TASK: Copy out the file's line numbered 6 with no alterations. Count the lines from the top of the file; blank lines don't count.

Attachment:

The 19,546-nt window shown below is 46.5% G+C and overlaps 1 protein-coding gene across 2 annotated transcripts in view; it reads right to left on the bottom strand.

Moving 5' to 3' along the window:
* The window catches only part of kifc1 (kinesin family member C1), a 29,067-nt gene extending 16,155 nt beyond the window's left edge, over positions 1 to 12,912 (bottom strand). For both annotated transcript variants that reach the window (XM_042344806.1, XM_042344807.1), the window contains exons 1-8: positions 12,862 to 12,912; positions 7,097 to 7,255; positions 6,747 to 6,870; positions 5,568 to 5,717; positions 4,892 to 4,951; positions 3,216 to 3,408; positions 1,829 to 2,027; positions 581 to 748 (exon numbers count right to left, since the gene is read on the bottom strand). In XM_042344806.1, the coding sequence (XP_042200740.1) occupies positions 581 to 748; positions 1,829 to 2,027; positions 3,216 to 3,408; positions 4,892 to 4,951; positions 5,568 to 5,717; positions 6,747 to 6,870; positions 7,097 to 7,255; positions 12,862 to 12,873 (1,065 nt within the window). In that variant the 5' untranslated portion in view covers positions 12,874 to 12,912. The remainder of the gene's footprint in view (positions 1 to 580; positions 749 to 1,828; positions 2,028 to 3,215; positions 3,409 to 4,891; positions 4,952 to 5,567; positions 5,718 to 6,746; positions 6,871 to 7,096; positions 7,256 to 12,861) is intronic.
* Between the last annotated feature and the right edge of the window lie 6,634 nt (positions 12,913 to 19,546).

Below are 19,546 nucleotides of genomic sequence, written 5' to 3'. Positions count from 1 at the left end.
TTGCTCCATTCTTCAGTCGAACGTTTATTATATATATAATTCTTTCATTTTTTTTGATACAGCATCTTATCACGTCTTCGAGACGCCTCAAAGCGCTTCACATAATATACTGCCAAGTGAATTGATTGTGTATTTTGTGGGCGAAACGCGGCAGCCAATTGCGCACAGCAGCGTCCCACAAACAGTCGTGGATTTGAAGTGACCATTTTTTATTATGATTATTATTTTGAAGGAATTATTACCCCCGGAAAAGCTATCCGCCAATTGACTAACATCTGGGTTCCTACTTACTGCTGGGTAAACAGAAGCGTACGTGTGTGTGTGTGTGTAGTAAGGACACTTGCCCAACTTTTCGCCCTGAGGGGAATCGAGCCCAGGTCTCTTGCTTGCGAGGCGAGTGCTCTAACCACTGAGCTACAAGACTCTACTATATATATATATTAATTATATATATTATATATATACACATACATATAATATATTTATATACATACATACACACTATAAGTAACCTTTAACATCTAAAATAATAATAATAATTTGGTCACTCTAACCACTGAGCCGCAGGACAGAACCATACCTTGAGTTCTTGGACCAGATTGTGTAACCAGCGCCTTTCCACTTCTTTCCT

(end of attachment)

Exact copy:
TTGCTCCATTCTTCAGTCGAACGTTTATTATATATATAATTCTTTCATTTTTTTTGATACAGCATCTTATCACGTCTTCGAGACGCCTCAAAGCGCTTCACATAATATACTGCCAAGTGAATTGATTGTGTATTTTGTGGGCGAAACGCGGCAGCCAATTGCGCACAGCAGCGTCCCACAAACAGTCGTGGATTTGAAGTGACCATTTTTTATTATGATTATTATTTTGAAGGAATTATTACCCCCGGAAAAGCTATCCGCCAATTGACTAACATCTGGGTTCCTACTTACTGCTGGGTAAACAGAAGCGTACGTGTGTGTGTGTGTGTAGTAAGGACACTTGCCCAACTTTTCGCCCTGAGGGGAATCGAGCCCAGGTCTCTTGCTTGCGAGGCGAGTGCTCTAACCACTGAGCTACAAGACTCTACTATATATATATATTAATTATATATATTATATATATACACATACATATAATATATTTATATACATACATACACACTATAAGTAACCTTTAACATCTAAAATAATAATAATAATTTGGTCACTCTAACCACTGAGCCGCAGGACAGAACCATACCTTGAGTTCTTGGACCAGATTGTGTAACCAGCGCCTTTCCACTTCTTTCCT